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Introduction

John Rawls (1921-2002) was a modern philosopher who researched theories of justice. He presented a theory of Justice as Fairness, as well as a deontological theory of Justice. He was influenced by Immanuel Kant, who believed in human dignity, and thus he prioritises liberty.

Body

From the beginning, both man and the state have worked to ensure the security of their freedom. Freedom is a priceless condition without which neither the state nor individuals can progress. We recall how cruelly absolute monarchs ignored liberty claims in England during the ancient and mediaeval periods. Today, liberty is severely restricted in countries such as North Korea, Afghanistan with Taliban takeover, Saudi Arabia, and others.

People do not feel ‘pushed’ to take matters into their own hands when they believe they can freely express their frustrations and petition the government about their grievances. Instead of arming themselves, fleeing to the hills, and waging guerrilla warfare against the central government, disgruntled citizens can take to the airwaves. They can run advertisements and participate in political debate. When governments provide a proper forum for dissenting voices, society as a whole becomes more stable because people and dissenting groups do not feel so disaffected, marginalised, or suppressed that the only way to bring about change is through violent revolution or regime change brought about through military means.

Individual liberties-focused societies, or free societies, frequently produce economic freedom. This leads to improved economies. When a market has more options, there is a tendency for lower prices at higher quality levels for products and services. When individuals’ liberties against government control, monopolisation, and standardisation are protected, they are encouraged to experiment and offer new products and services, which benefits society as a whole because there are more options available. The more options people have, the better the economy will be. The economy benefits from protecting individual businesses from arbitrary government action because there are more solutions and economic diversity.

 

A critical evaluation

  • Proponents of strict equality argue that even if inequalities permitted by the Difference Principle benefit the least advantaged, they are unacceptable.
  • The Difference Principle is opposed by Utilitarians because it does not maximise utility. Rawls uses Utilitarianism as the main theory for comparison with his own in A Theory of Justice, so he responds to this Utilitarian objection and argues for his own theory over Utilitarianism.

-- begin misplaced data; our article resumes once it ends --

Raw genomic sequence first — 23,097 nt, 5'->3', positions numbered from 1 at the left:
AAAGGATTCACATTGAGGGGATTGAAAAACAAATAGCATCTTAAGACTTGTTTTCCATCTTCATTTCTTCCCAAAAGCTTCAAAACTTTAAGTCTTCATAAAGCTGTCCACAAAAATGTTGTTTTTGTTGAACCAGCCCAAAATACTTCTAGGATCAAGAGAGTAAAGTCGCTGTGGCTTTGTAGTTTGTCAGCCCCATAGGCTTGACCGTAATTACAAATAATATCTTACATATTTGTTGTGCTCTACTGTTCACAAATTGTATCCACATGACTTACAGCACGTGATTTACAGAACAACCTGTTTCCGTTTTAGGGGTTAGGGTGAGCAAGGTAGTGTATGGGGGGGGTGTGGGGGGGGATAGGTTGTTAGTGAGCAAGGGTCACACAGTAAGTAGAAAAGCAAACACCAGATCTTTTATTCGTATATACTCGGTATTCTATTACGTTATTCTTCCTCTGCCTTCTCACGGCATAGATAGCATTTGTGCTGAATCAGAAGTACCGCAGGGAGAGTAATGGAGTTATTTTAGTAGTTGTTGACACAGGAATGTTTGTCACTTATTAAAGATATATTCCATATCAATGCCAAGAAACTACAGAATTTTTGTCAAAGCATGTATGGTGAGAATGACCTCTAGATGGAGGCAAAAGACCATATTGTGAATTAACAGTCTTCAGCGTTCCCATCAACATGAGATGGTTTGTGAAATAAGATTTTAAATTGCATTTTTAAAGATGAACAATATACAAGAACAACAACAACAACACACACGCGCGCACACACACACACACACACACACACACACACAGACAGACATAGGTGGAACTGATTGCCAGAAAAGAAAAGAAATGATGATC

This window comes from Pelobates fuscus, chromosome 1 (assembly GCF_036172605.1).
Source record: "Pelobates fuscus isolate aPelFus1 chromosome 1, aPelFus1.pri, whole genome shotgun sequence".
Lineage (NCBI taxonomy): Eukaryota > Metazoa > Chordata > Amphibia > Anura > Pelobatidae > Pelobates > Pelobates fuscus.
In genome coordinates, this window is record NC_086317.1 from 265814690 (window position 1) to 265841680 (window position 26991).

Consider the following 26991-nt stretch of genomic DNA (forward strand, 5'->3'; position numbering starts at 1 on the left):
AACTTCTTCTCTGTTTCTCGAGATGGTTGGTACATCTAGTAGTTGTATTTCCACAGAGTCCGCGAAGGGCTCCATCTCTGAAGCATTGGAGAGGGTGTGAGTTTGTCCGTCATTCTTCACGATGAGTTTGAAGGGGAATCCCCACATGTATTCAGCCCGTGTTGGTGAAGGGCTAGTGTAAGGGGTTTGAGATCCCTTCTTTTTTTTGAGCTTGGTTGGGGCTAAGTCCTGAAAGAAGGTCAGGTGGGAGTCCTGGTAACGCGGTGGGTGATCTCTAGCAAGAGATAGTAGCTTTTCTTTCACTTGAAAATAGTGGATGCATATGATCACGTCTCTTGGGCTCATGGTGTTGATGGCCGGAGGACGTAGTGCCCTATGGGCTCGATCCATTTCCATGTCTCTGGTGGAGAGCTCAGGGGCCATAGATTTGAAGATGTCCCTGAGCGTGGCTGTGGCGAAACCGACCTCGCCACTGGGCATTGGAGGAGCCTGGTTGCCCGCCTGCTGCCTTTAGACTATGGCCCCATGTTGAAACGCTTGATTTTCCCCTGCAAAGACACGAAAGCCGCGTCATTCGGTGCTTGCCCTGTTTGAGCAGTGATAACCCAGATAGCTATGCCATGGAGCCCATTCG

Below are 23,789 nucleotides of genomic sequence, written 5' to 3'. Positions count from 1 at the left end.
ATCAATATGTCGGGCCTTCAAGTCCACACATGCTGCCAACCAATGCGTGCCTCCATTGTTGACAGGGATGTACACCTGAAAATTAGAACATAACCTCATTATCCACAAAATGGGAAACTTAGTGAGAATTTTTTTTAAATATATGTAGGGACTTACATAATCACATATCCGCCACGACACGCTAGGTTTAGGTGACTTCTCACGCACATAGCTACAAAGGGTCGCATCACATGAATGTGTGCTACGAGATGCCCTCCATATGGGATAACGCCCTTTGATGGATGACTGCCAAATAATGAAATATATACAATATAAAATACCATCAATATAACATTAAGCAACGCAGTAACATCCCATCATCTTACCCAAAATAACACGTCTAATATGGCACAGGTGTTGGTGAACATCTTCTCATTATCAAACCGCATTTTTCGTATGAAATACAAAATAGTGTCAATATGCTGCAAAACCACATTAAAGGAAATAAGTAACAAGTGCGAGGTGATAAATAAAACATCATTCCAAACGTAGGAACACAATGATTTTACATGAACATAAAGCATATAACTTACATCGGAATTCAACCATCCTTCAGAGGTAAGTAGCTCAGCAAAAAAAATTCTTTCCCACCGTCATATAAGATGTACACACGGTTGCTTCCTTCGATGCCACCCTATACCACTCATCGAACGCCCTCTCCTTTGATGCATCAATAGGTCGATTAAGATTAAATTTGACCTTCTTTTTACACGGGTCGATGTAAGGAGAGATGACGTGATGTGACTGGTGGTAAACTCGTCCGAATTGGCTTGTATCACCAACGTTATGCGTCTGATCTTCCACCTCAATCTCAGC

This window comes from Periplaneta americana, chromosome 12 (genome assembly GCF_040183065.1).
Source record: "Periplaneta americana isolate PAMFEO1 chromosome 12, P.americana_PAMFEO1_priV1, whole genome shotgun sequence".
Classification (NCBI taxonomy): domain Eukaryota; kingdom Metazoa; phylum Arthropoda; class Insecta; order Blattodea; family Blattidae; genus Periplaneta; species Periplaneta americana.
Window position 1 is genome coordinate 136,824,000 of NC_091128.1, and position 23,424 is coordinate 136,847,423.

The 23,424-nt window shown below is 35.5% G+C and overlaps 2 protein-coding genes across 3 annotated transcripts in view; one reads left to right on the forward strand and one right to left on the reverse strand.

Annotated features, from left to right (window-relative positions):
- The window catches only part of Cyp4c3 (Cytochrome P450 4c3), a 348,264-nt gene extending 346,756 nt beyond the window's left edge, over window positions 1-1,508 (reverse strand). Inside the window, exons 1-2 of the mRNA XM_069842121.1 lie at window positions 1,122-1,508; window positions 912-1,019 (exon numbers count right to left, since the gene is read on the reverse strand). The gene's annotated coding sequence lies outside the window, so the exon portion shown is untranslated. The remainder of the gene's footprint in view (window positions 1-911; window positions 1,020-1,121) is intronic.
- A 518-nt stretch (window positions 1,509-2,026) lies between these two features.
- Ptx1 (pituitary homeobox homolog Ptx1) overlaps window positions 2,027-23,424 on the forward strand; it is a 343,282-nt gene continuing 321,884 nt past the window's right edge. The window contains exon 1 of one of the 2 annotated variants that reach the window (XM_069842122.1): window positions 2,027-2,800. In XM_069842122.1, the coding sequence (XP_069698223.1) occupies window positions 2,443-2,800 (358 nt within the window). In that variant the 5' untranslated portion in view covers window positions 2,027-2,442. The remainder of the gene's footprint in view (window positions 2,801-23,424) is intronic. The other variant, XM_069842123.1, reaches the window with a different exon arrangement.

• Libertarians argue that the Difference Principle violates liberty in unacceptable ways. For example, the Difference Principle may necessitate redistributive taxation to the poor, which Libertarians commonly object to because such taxation involves the immoral taking of just holdings.
  • The Difference Principle is also criticised as a primary distributive principle because it largely ignores claims that people deserve certain economic benefits based on their actions.
  • Proponents of Desert-Based Principles argue that some people deserve a higher level of material goods because of their hard work or contributions, even if their unequal rewards do not also function to improve the position of the least advantaged.
  • They also argue that the Difference Principle ignores explanations for how people end up in more or less advantaged groups, when such explanations are relevant to the fairness of these positions.
  • The Original Position and the Veil of Ignorance may prevent some morally relevant information from being revealed. In order to promote rationality, the theory excludes and is biassed in favour of rationality.
  • Some criticise it for being similar to Utilitarianism in that both principles may allow or demand inequalities and suffering in order to benefit the poorest.
  • There is also the issue of putting theory into practise. It is difficult, if not impossible, for people to place themselves in the Original Position under the Veil of Ignorance in order to formulate what behaviour the MAXI MIN Principle would require of them.
  • Some question whether people are rational enough to operate under the two principles while wearing the veil of ignorance.
  • The theory was developed more to deal with societal problems, and there are challenges in applying the principles to individual decision-making involving specific others.

Conclusion

Political liberties lay important seeds that lift societies on many levels, from increasing economic choices that can lift countries out of poverty to increasing opportunities for cultural expression and artistic excellence. The most important benefit of liberty, however, is entirely personal. Societies can lay the groundwork for people to truly explore and pursue the highest levels of personal, spiritual, and philosophical transcendence if they have the right political, cultural, economic, and social framework based on liberty.